Brexit
Part of a flotilla of fishing vessels campaigning to leave the European Union sails under Westminster Bridge towards Parliament on the river Thames in London.Reuters

At a time when British economy is relatively well placed with low unemployment and working age population to jobs ratio clocking its record best, a possibility of the country's exit from the European Union (EU) is more a concern of big companies than smaller ones, the New York Times noted in its editorial.

Five days remain before Britain goes into a referendum (a popular vote within Britain) on the issue on June 23. Pollsters are busy gauging the country's mood to leave or not to leave the EU.

In the event of an exit vote in the referendum, Reuters noted the country would still have two years leeway to negotiate with the 28 member nations of the world's biggest politico-economic union.

However, the UK-based big businesses whose operations range across Europe catering to more than 500 million of its population are worried. They are bracing up with more funds, confidence-instilling statements and preparing to burn mid-night oil on what they least want to happen, said the new agency.

Communications will remain key with assurances on no disruptions in their near term business flow in the case of vote for Brexit (act of Britain exiting the EU).

The NYT, citing a survey of 3,394 firms in the UK, said for close to 40 percent of them the exit made no difference, while another 25 percent found it a positive development. A Reuters report noted three fourth of FTSE 250 companies had made no plans for the exit.

However, the news agency quoted a senior executive of a public relations firm as saying, "The nearness of the vote and sudden increased likelihood of Brexit has definitely sharpened client appetite for draft statements."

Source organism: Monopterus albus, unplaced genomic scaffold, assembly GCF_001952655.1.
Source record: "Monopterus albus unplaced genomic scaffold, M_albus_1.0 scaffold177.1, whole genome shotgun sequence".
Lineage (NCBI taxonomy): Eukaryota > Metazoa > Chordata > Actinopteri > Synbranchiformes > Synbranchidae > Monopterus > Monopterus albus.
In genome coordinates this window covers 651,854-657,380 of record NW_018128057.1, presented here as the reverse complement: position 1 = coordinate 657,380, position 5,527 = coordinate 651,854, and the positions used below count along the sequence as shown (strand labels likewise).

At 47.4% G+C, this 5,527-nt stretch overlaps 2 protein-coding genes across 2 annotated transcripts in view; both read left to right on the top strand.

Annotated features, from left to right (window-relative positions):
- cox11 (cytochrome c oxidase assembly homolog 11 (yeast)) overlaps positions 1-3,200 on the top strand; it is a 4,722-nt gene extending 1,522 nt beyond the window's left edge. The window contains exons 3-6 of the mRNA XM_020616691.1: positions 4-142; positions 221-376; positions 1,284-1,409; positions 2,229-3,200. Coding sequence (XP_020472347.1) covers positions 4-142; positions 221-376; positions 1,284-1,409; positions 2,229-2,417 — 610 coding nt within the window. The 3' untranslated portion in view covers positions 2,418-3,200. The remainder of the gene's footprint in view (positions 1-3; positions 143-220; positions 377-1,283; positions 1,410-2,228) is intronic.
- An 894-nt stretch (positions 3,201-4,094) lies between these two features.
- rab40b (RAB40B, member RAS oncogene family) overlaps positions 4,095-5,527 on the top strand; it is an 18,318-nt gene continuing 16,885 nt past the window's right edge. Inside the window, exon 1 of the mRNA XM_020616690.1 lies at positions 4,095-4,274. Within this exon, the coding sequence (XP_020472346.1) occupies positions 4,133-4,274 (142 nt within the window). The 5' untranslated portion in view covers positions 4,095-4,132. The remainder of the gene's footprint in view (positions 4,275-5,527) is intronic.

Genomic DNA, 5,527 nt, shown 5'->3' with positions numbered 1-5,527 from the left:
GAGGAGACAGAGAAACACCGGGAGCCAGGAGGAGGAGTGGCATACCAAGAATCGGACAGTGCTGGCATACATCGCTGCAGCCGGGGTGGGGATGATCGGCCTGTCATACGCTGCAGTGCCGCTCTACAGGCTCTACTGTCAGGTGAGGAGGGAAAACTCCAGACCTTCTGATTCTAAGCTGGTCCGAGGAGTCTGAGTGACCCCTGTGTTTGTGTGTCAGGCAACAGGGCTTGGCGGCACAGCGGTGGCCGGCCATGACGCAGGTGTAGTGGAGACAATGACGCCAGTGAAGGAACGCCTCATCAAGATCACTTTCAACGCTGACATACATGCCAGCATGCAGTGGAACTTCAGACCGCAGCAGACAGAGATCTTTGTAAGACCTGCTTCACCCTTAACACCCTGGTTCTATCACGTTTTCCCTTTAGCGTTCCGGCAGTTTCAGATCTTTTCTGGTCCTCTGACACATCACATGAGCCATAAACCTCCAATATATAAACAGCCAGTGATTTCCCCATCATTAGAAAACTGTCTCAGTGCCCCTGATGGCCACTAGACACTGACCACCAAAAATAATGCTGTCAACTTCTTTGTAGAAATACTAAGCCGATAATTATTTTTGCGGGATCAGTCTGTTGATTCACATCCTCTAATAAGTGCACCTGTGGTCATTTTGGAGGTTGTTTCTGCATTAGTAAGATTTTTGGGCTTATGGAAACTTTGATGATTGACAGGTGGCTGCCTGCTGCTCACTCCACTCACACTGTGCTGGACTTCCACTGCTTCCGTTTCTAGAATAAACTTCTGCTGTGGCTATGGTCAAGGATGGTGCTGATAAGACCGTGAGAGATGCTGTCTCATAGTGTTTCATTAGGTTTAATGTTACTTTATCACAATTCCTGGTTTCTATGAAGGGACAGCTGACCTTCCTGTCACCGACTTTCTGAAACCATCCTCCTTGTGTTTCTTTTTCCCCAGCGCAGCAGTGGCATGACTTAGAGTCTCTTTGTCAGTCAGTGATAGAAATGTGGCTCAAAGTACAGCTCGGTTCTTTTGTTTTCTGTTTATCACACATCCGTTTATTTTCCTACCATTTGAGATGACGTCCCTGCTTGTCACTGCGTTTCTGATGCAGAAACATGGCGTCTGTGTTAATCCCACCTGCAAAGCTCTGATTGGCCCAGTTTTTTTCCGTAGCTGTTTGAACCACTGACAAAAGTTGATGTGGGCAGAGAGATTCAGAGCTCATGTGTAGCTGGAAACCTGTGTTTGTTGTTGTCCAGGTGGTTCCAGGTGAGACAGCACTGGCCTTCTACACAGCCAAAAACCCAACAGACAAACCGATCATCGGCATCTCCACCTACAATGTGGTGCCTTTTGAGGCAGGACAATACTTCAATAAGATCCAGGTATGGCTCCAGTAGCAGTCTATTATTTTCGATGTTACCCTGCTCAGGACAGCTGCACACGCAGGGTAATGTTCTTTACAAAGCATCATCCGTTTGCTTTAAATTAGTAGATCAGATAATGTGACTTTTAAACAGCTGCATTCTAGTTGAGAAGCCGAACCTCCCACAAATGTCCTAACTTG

As request for communication advice increases to keep nerves cool for some pan-European companies, others at the receiving end is treasury department executives who are afraid an exit would agitate financial markets, thereby having a dominoes effect on trade, economy and migration issues, said the news agency.

For export-oriented multinationals and also other biggies like Rolls Royce, BAE Systems, GlaxoSmithKline, Diageo and many others, the currency volatility, especially in their sterling-denominated earnings, has now roused their corporate treasury department.

A possibility of need for cash to avoid a Brexit related disruption has also made giants like Vodafone to keep their credit lines open, noted Reuters.

Result Day: June 24

International employees, customers, shareholders, suppliers are people who need an immediate hearing on the day of the referendum results, said executives of multinational firms.

Miles Young, chairman of Ogilvy and Mather, told Reuters: "I would want to reassure our European partners that this is not something they should regard as a hostile act." The advertising agency is part of the UK's WPP Group.

Another senior executive of FTSE 100 firm noted that in the event of an exit, the company's customers might need them to talk it out right after June 24 or may ask to "come back in two years to talk to us."

For senior traders in financial services sector, especially in large banks like Citi, Goldman Sachs and others, the night would remain sleepless as it would be the most volatile 24 hours the market would have witnessed in a quarter century.

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